The morning before Thanksgiving, I met up with my best girlfriend and her mom for a heart-pumping, body-thumping, Zumba session led by our favorite instructor and gal pal. In between songs, my friend let loose on how much the holiday was stressing her out. It was her first time hosting the big turkey feast, which can turn any great mom/wife/host/cook tense. She was overwhelmed, and rightly so.
“Girl, you should kick back and watch a National Lampoon holiday movie. Things are bound to go wrong. And you just have to roll with it and laugh it off,” I tried to help turn her around. “The holidays are stressful, but think about the time you have with the people you love.”
“That’s good advice,” my friend laughed. And back to shaking it we went.
Side bar: It’s funny how “going out to dance” has changed in the past decade. In our twenties, late-nights, after waitressing with a pocket full of cash, we’d hit up the coolest clubs in Chicago, like Zentra, Red Dog, and Crobar, sporting skirts and high heels. Now in our thirties, we “go out to dance” on Wednesday mornings in our sports bras and gym shoes with our children in tow. Anyway…
At the next water break, we talked about how we both desperately needed a girl’s night out. Then agreed to make the most of our time together in the present moment, at Zumba, releasing our stress through sweat and song. Let it be the kick-off to a fun-filled, festive holiday. Let it be a time to appreciate our bodies and the movement we make. Let it be a time to celebrate our almost 20 years of friendship. And let there be a delicious breakfast with fresh coffee afterwards, with the sweetest little people we know and love, our children.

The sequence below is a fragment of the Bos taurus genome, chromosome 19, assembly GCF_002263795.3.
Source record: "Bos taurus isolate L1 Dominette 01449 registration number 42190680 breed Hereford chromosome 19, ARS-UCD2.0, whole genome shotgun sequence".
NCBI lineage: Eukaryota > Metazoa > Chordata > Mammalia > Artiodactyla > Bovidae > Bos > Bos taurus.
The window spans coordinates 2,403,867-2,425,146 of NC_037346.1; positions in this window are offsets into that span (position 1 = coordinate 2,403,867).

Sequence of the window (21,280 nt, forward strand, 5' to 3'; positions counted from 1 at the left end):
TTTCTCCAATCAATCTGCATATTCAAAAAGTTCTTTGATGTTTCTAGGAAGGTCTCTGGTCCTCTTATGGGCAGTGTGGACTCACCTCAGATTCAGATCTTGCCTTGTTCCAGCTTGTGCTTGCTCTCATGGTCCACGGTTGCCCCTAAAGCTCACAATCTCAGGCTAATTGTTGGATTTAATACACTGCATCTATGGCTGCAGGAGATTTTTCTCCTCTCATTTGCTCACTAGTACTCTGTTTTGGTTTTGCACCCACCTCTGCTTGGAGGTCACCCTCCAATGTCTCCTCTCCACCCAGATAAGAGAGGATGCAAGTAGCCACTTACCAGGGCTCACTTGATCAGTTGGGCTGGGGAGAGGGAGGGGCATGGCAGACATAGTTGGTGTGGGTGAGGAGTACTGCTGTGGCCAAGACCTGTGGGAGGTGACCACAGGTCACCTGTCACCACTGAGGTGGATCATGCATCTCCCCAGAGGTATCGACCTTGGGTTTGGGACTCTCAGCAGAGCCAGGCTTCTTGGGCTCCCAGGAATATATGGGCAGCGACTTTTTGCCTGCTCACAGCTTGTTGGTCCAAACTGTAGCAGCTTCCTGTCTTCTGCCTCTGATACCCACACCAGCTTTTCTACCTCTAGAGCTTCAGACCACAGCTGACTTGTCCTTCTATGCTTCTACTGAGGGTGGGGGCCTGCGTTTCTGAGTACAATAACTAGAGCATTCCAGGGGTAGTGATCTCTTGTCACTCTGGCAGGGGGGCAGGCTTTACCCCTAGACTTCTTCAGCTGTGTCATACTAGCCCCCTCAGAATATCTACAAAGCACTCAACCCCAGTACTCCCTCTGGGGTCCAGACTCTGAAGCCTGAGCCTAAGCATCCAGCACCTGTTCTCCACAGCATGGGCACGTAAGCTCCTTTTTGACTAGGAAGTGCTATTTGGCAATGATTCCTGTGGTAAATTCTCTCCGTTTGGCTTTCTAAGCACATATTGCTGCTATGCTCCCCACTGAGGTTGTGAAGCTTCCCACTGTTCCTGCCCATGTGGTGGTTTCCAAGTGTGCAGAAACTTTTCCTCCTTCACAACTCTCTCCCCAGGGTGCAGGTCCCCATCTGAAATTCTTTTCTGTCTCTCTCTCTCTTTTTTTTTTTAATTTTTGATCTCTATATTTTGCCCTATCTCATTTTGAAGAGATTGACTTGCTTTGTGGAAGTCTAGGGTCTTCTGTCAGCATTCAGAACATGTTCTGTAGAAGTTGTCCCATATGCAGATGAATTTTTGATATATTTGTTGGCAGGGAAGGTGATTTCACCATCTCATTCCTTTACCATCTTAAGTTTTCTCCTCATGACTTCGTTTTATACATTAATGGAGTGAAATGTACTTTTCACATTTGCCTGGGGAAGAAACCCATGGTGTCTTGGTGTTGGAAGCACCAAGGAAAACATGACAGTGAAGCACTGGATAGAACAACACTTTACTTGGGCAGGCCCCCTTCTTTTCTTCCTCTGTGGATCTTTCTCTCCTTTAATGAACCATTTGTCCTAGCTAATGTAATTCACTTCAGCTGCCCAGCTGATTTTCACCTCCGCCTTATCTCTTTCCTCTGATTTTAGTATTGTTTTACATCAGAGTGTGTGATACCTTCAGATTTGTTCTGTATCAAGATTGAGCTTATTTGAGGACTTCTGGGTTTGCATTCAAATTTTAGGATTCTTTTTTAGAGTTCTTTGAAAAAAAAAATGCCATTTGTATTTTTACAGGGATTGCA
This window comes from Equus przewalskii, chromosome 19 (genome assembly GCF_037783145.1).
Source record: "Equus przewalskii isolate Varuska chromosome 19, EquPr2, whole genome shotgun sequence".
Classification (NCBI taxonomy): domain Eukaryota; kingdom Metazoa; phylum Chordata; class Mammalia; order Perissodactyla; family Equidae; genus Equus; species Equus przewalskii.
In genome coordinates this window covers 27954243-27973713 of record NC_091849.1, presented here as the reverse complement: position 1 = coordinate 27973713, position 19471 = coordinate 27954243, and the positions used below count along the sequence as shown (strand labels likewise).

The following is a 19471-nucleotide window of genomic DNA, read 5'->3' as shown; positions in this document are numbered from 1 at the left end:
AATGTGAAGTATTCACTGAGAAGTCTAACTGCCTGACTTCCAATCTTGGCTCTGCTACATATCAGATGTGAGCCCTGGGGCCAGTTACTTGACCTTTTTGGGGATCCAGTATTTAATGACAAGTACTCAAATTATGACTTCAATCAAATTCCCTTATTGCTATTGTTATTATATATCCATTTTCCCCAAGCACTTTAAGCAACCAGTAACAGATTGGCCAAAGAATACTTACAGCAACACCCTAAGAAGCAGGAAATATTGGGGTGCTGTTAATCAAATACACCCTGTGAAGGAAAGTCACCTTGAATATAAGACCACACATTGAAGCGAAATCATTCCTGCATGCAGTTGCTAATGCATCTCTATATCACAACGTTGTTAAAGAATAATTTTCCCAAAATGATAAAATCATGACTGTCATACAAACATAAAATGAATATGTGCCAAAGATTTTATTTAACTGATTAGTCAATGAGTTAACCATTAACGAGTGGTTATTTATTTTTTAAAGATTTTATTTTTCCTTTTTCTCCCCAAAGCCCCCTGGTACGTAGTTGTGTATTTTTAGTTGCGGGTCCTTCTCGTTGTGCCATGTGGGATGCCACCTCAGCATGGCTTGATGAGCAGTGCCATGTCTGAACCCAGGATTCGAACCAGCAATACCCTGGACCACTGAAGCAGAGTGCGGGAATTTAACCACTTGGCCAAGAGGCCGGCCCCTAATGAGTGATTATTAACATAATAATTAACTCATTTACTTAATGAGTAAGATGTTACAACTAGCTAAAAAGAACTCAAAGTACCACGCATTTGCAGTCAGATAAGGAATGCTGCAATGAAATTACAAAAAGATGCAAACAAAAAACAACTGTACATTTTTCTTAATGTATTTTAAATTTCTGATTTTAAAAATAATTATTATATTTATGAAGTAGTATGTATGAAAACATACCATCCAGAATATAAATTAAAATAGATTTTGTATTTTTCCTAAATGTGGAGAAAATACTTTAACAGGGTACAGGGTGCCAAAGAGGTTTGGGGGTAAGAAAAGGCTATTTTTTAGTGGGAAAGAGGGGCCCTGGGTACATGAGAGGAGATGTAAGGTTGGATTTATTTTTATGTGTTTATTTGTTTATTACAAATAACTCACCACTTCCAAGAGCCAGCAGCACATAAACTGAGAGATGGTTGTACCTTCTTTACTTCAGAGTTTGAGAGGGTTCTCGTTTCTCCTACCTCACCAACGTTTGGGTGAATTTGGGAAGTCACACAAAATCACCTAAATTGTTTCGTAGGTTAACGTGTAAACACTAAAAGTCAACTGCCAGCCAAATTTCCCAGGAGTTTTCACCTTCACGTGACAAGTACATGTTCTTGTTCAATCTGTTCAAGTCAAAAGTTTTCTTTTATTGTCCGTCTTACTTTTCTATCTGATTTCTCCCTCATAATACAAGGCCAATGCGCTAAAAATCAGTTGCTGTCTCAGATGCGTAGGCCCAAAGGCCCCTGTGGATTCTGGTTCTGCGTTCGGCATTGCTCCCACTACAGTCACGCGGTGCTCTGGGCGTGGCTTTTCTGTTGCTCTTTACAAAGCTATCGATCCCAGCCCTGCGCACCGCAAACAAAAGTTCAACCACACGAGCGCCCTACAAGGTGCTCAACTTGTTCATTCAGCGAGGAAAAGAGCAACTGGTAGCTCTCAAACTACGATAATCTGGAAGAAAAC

And, that, my friends, is how I jinxed myself for festive failure. It was like I was forewarning myself to take my own advice. As if I looked into a crystal ball, seeing the 4:30pm Thanksgiving Day version of myself- the usual, slightly-panicked and strongly-impatient perfectionist I become within the hour before our guests arrive.
Un-showered and totally in-the-raw, I had thirty minutes until our guests, my husband’s side of the family arrived, until the turkey had to come out of the oven, and until the bacon-wrapped pecan-stuffed dates were ready for munching. The toddler was about to stir from her nap. My helpful husband asked what he could do, and I suggested he get the acorn squash cut and ready for the oven. Now, those suckers are tough to cut into, and I didn’t want my honey getting hurt, so I demoed how to delve into the squash.
Awe, what the heck, I’ll just stay at the cutting board and keep chucking away at the squash, I thought it would be easier to do myself than explain the whole process to my husband. Then, slice. Right into my thumb. This was my second cut of the day. I cleaned it off, wrapped it with a Hello Kitty Band Aid, and started to peel potatoes.
Until I saw blood dripping onto the floor.
I went to the sink, held the wound under running water, and needed a little medical advice. So, I called my dad, the paramedic. My folks spend the holiday in Minnesota visiting my sister, so he wasn’t around. I knew he would appreciate being on-call for this small emergency, with it giving him something to do and the feeling of being helpful and all. I described the cut to him and took his advice to bandage up the wound with gauze and tape. He also suggested I get my butt to the urgent care to get stitches, which was out of the question, as now, in 15 minutes, the turkey, the dates, the toddler, the guests, and the shower were all my priority. His best advice, though, the one piece of information that I was sure to follow? Don’t stick my thumb into dirty dishwater. Stay away from scrubbing. Keep the cut dry and free from infection. Yes, sir. No dishes for me? No problem. You better believe hearing that made me feel a little bit less stressed.